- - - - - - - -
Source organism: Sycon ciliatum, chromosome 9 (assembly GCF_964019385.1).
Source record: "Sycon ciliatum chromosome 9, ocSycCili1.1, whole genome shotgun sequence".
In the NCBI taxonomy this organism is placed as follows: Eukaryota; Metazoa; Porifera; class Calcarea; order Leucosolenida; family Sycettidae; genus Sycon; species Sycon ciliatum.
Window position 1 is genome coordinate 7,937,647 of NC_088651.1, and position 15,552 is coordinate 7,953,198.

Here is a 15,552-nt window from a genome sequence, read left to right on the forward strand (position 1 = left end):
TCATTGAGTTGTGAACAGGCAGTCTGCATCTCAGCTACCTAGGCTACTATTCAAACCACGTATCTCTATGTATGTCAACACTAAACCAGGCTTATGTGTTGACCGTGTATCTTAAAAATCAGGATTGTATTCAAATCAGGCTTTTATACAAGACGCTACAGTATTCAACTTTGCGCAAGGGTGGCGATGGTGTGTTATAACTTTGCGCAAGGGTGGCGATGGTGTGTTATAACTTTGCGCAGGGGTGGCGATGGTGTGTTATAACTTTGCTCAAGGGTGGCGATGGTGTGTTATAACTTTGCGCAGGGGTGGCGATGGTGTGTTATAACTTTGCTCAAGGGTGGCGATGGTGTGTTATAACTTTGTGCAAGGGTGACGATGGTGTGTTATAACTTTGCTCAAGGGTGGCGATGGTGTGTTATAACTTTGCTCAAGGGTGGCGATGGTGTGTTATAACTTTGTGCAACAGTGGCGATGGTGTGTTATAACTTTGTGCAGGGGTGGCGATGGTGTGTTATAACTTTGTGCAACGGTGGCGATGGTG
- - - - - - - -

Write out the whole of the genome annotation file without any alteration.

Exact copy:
Source organism: Sycon ciliatum, chromosome 9 (assembly GCF_964019385.1).
Source record: "Sycon ciliatum chromosome 9, ocSycCili1.1, whole genome shotgun sequence".
In the NCBI taxonomy this organism is placed as follows: Eukaryota; Metazoa; Porifera; class Calcarea; order Leucosolenida; family Sycettidae; genus Sycon; species Sycon ciliatum.
Window position 1 is genome coordinate 7,937,647 of NC_088651.1, and position 15,552 is coordinate 7,953,198.

Here is a 15,552-nt window from a genome sequence, read left to right on the forward strand (position 1 = left end):
TCATTGAGTTGTGAACAGGCAGTCTGCATCTCAGCTACCTAGGCTACTATTCAAACCACGTATCTCTATGTATGTCAACACTAAACCAGGCTTATGTGTTGACCGTGTATCTTAAAAATCAGGATTGTATTCAAATCAGGCTTTTATACAAGACGCTACAGTATTCAACTTTGCGCAAGGGTGGCGATGGTGTGTTATAACTTTGCGCAAGGGTGGCGATGGTGTGTTATAACTTTGCGCAGGGGTGGCGATGGTGTGTTATAACTTTGCTCAAGGGTGGCGATGGTGTGTTATAACTTTGCGCAGGGGTGGCGATGGTGTGTTATAACTTTGCTCAAGGGTGGCGATGGTGTGTTATAACTTTGTGCAAGGGTGACGATGGTGTGTTATAACTTTGCTCAAGGGTGGCGATGGTGTGTTATAACTTTGCTCAAGGGTGGCGATGGTGTGTTATAACTTTGTGCAACAGTGGCGATGGTGTGTTATAACTTTGTGCAGGGGTGGCGATGGTGTGTTATAACTTTGTGCAACGGTGGCGATGGTG